In the wake of the stock market's impressive gains over the last six or seven months, investors are hyper-aware that all it will take to trim 10% or 20% off the value of a stock is a shift in psychology. So they'll be extra vigilant, and prepare to pull the trigger ahead of the rest of the market. In that kind of environment it makes sense to at least dig deeply looking for any vulnerability, decide ahead of time whether a favorite high-flyer would still look appealing priced 20% below current levels -- and if the answer is no, maybe it's time to head for the exits before the panicky stampede begins.

More from The Fiscal Times

Suzanne McGee is a columnist at The Fiscal Times. Subscribe to The Fiscal Times' free newsletter.

Apr 25, 2012 9:09PM

Well I am staying with Netflix. I can afford to go to Time Warner, Dish, or Direct TV, but why would I?

The price is 7.99 a month and since I pay for the internet anyway I think I'll stay with Netflix, in fact I might add Hulu plus to get the current in production TV shows. I  also subcribe to Amazon prime for my college books and other reasons, so I get their video on demand as well.

The cheapest and not the best pay TV service I can find is Dish, which is 34.95 a month, so Netfix at $8, Hulu at $8, and Amazon at about $7 a month is $23 dollars a month 35 - 23 is 12, so I guess I know which is cheaper. The Dish service at  the $35 dollar level stinks too...

I look at it this way, since I use the internet for work and college and Amazon Prime for my school books why not save some money too.

Apr 25, 2012 4:25PM
Netflix did this to themselves.  You reap what you sow.
Apr 25, 2012 11:28PM
NETFLIX is still the best buy for your money. I will stick with it.
Apr 25, 2012 10:40PM
I agree with Ken45. My Direct TV was over twice the cost of cable.  I gave up cable three years ago for Netflic, Amazon, Lulu plus, Roku box and over the air (30 channels) All of this is still cheaper than cable!  I save the extras and get myself something nice for my birthday every year.
Apr 26, 2012 10:58AM
Netflix should just add PORN to boost their stocks, especially for the Xbox Live App.
Apr 26, 2012 7:52AM
I'll stay with Netflix.  I like that they have a lot of older movies and TV shows that I either haven't seen or want to watch again.  The only problem is that our post office is going away and that will make it harder to get DVDs in a timely manner.  I don't go to Netflix for new releases; that's what Redbox is for.  The streaming content problem isn't them, it's all the greedy backward content providers and studios that do NOT get that content delivery has changed.  They don't want anyone watching their stuff online.  They want everyone (in this economy?!) to shell out $30 for a stupid Blu-ray.  Someone needs to hit them with a clue-by-four.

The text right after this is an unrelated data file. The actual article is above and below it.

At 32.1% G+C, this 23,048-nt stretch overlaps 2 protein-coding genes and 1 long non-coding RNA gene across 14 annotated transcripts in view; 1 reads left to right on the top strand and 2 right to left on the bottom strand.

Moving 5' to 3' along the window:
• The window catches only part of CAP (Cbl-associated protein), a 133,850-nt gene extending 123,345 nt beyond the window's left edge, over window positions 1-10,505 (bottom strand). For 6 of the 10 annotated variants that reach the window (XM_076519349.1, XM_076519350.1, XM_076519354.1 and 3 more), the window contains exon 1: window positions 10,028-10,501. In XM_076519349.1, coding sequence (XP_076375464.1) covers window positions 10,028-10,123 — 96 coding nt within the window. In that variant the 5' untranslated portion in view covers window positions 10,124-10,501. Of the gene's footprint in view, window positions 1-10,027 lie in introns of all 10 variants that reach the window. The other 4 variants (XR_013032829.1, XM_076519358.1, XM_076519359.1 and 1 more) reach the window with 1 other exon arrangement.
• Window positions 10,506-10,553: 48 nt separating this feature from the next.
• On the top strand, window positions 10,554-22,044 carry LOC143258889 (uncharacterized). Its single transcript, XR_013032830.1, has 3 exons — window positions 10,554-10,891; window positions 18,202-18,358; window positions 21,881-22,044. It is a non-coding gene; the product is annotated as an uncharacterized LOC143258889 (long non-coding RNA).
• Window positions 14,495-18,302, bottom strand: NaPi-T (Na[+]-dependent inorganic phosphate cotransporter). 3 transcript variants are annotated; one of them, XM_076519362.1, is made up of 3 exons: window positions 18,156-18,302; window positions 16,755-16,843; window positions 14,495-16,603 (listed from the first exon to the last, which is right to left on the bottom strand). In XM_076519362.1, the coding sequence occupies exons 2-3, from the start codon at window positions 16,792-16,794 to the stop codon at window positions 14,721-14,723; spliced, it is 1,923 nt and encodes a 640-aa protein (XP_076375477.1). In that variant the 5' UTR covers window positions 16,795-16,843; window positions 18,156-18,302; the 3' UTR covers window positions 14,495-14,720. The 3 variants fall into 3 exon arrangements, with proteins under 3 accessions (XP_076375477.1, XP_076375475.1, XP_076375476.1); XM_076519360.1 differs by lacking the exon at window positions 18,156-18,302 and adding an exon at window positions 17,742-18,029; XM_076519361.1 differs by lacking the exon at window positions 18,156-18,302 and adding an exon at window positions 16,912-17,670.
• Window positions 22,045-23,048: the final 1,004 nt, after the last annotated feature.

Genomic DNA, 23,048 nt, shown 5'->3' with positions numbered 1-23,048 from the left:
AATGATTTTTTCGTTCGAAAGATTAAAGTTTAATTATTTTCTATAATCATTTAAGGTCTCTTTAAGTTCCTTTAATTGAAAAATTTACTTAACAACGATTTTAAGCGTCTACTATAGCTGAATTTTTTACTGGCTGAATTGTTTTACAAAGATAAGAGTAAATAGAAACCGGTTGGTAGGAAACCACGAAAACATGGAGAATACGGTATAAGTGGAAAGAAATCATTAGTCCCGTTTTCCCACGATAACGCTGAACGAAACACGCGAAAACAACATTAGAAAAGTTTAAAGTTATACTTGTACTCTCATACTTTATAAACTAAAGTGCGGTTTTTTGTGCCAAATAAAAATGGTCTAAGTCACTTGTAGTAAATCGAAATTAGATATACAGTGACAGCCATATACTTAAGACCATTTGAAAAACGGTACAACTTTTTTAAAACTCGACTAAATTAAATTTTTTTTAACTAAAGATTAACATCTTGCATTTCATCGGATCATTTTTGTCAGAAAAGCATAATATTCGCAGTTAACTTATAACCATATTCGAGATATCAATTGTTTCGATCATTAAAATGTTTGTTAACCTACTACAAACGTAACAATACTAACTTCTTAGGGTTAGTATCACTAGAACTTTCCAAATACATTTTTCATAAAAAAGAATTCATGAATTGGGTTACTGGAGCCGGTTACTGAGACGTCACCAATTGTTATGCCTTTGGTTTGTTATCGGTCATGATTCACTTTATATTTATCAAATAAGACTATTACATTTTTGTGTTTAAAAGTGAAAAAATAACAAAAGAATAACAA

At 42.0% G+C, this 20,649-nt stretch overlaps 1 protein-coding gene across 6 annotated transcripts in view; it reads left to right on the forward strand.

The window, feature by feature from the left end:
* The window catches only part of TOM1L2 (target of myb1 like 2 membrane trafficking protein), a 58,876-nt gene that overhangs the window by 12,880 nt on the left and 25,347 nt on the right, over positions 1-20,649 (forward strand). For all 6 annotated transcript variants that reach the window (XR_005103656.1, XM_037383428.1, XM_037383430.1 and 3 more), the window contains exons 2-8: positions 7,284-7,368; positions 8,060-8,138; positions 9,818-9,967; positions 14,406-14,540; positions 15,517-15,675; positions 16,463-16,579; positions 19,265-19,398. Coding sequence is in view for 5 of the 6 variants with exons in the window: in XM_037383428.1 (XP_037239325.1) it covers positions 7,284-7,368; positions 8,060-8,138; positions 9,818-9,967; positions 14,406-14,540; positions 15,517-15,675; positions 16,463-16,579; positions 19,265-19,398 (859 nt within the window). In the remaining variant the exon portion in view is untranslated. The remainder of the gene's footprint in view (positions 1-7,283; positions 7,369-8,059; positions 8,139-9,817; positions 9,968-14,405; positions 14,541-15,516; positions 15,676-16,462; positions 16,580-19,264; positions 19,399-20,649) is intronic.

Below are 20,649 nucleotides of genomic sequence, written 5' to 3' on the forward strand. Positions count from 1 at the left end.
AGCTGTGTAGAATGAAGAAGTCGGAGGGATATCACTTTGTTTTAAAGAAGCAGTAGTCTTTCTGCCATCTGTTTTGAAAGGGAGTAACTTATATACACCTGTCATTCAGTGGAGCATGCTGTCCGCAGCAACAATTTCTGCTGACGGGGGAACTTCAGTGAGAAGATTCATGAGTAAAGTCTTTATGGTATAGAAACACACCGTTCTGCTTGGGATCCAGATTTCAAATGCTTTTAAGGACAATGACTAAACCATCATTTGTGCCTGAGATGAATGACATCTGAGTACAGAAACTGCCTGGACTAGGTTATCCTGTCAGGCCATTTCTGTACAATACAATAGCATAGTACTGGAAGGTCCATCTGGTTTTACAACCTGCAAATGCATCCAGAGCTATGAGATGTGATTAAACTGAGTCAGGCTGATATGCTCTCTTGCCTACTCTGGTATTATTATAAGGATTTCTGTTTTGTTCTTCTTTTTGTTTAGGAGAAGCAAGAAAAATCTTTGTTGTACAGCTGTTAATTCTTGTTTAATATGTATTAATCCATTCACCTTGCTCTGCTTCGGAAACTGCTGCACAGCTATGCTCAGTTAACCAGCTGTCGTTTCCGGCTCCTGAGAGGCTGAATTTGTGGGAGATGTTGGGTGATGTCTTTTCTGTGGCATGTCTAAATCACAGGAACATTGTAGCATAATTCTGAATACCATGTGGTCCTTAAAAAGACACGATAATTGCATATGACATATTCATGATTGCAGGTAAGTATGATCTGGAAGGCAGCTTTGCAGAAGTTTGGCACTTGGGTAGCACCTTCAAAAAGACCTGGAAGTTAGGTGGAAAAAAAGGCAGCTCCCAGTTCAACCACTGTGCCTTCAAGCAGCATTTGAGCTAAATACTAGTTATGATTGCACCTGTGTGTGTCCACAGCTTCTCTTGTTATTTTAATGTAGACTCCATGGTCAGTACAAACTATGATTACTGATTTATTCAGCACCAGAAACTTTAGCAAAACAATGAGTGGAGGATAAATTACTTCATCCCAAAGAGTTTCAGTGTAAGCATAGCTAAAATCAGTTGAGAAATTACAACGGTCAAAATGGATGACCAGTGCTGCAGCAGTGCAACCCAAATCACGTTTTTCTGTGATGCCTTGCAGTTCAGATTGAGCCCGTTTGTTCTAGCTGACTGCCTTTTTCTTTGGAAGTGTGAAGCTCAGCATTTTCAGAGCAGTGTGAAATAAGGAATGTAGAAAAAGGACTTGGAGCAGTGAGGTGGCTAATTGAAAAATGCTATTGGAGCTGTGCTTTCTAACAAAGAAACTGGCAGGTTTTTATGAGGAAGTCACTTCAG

Apr 25, 2012 10:16PM
I have been using Netflix for 12 years now, ever since I have had a DVD player. I don't use the DVD service anymore, though, just the streaming. It is annoying that not everything is available to stream; however, it's $8 a month. After too much time spent looking for something to watch and nothing on, I dropped cable. I live in a rural area and we only have one cable provider (Cable One, horribly expensive). 
I can always find something in my online queue to watch. I use Netflix to watch some movies and older television shows and Hulu Plus to watch television from this season. I feel that I get my money's worth and am glad to have options besides satellite and cable.
Sure, Netflix is troubled financially. It's not as innovative and amazing as it used to be. One would think, though, that cable providers are doing even worse between declining subscribers and advertising revenue. Where's THAT story, MSN?
Apr 26, 2012 9:10AM
Netflix is still a viable business. what they lost however is what Apple has....brand loyalty and fans. Apple gets away with charging what they do and a product release cycle that is an investors wet dream bc people "like" them. iFans even evangelize for them. Netflix's missteps rightfully or not showed they didn't care about their fans and got rid of these people. Now Netflix competes on a feature basis with  other companies. A competition they don't seem to be winning as well or if all.
Apr 26, 2012 7:15AM
Netflix DVD service is GREAT.  Their library is over 70,000 titles and you can watch 4 to 6 movies
or tv series per month (depending on mail location) for $8.  Streaming is a bonus.  For those who do not want cable, you don't need cable for the dvd service.

How can some people say this is over-priced??  Yes, you have to wait awhile for new releases to be available, but no big deal, since there is so much to watch. 
I really like the access to the many foreign flix, especially the British movies and TV shows.
Where else are these available??

Go Netflix!!
Apr 25, 2012 1:17PM
<opening comments about how much Netflix stinks, with reference to old price hikes>

<personal anecdote bellyaching about long wait time for some DVD by mail, or lack of "good" streaming content>